There are five basic concepts that can serve as a foundation for the successful advisory process:


  1. Focus on the relationship: Identifying who the client is and understanding the motivations, culture, history, fears, and goals of both the human being and the organization he or she represents, are some of the most difficult tasks in consulting. Your success in these tasks has much more bearing on the success or failure of your engagements than the technical discipline involved.
  2. Clearly define your role: Setting the expectation with the client regarding exactly what you are there to accomplish, what tasks you are making a commitment to perform, what tasks you expect the client to perform, and where the boundaries of the relationship lie, is a key success factor for consultants.
  3. Visualize success: It is the consultant’s central role to help the client draw a mental picture of the desired result of the engagement. Failure to do so results in the dreaded scope creep, in which the engagement never concludes because the expectations keep changing. Visualizing a successful result creates a common goal that all participants can agree upon and strive for together. Like the championship ring for a sports team, it is an unambiguous and motivational endpoint that clarifies the effort and helps clear away extraneous issues and barriers.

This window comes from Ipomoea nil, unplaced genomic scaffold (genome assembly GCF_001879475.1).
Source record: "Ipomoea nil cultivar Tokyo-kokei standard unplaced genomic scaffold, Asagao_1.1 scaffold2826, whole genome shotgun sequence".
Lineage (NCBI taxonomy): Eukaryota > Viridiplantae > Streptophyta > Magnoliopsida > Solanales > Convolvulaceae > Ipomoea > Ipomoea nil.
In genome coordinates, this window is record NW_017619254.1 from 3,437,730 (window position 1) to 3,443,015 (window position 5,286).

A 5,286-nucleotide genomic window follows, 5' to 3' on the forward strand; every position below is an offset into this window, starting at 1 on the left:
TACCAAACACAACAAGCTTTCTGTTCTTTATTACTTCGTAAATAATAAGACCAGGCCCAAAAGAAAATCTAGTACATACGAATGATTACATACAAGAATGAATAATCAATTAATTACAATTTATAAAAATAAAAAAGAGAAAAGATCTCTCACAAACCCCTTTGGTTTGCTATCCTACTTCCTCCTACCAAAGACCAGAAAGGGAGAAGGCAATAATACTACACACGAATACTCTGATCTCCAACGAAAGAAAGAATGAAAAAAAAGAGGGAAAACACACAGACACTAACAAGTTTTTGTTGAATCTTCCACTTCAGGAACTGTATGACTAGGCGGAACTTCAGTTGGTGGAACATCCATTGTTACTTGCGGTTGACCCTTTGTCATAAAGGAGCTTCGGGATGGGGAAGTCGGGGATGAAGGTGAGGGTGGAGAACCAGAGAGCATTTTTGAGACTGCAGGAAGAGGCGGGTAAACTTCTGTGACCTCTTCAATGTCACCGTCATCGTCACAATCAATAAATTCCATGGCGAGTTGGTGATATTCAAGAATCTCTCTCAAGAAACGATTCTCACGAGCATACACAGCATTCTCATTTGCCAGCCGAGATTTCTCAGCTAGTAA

4. You advise; they decide: One of the most difficult tasks for consultants is to cast aside emotional attachment to their own advice. Many trainers fall in love with a particular solution, and then lose interest in, or respect for, the client if they decide to take another approach. We must always remember that the client understands the complexities of their own environment, and that they live with the result of their decision, while we move on to the next assignment.
  5. Be oriented toward results: Consulting is more than advising—it is assisting clients to reach a goal. While some advisory relationships are strictly informational, most clients want us to not only recommend solutions, but also to help implement them. Politics is often described as “the art of the possible,” a good definition for results-oriented consulting as well. By considering implementation issues throughout the engagement, such as corporate culture, readiness to change, , and corporate communications channels as well as training requirements, we keep our eye on the realm of possibility and avoid getting side-tracked into the theoretical.